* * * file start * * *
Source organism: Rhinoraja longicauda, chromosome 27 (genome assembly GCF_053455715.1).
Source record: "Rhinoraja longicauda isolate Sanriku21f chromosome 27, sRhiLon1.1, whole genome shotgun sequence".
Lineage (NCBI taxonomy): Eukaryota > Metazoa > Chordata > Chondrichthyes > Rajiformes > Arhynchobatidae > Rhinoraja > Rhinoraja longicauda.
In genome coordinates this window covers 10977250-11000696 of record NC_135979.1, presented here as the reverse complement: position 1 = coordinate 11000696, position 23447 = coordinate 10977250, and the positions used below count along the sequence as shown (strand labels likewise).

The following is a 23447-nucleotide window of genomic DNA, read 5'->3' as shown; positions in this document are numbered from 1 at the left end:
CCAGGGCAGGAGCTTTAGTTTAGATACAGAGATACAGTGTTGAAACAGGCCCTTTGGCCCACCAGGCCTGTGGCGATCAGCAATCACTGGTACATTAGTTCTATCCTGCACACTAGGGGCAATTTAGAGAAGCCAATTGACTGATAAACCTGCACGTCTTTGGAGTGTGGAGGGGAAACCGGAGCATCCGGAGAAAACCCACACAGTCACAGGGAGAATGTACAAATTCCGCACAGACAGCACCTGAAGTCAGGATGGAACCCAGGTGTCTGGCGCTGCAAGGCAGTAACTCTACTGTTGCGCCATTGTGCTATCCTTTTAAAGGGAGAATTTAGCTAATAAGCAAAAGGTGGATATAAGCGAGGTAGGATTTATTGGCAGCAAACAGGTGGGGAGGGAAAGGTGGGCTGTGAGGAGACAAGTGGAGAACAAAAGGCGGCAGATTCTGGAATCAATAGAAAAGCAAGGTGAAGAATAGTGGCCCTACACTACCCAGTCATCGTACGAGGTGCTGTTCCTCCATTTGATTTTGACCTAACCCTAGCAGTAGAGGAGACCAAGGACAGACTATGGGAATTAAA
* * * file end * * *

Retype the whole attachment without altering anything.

Source organism: Rhinoraja longicauda, chromosome 27 (genome assembly GCF_053455715.1).
Source record: "Rhinoraja longicauda isolate Sanriku21f chromosome 27, sRhiLon1.1, whole genome shotgun sequence".
Lineage (NCBI taxonomy): Eukaryota > Metazoa > Chordata > Chondrichthyes > Rajiformes > Arhynchobatidae > Rhinoraja > Rhinoraja longicauda.
In genome coordinates this window covers 10977250-11000696 of record NC_135979.1, presented here as the reverse complement: position 1 = coordinate 11000696, position 23447 = coordinate 10977250, and the positions used below count along the sequence as shown (strand labels likewise).

The following is a 23447-nucleotide window of genomic DNA, read 5'->3' as shown; positions in this document are numbered from 1 at the left end:
CCAGGGCAGGAGCTTTAGTTTAGATACAGAGATACAGTGTTGAAACAGGCCCTTTGGCCCACCAGGCCTGTGGCGATCAGCAATCACTGGTACATTAGTTCTATCCTGCACACTAGGGGCAATTTAGAGAAGCCAATTGACTGATAAACCTGCACGTCTTTGGAGTGTGGAGGGGAAACCGGAGCATCCGGAGAAAACCCACACAGTCACAGGGAGAATGTACAAATTCCGCACAGACAGCACCTGAAGTCAGGATGGAACCCAGGTGTCTGGCGCTGCAAGGCAGTAACTCTACTGTTGCGCCATTGTGCTATCCTTTTAAAGGGAGAATTTAGCTAATAAGCAAAAGGTGGATATAAGCGAGGTAGGATTTATTGGCAGCAAACAGGTGGGGAGGGAAAGGTGGGCTGTGAGGAGACAAGTGGAGAACAAAAGGCGGCAGATTCTGGAATCAATAGAAAAGCAAGGTGAAGAATAGTGGCCCTACACTACCCAGTCATCGTACGAGGTGCTGTTCCTCCATTTGATTTTGACCTAACCCTAGCAGTAGAGGAGACCAAGGACAGACTATGGGAATTAAA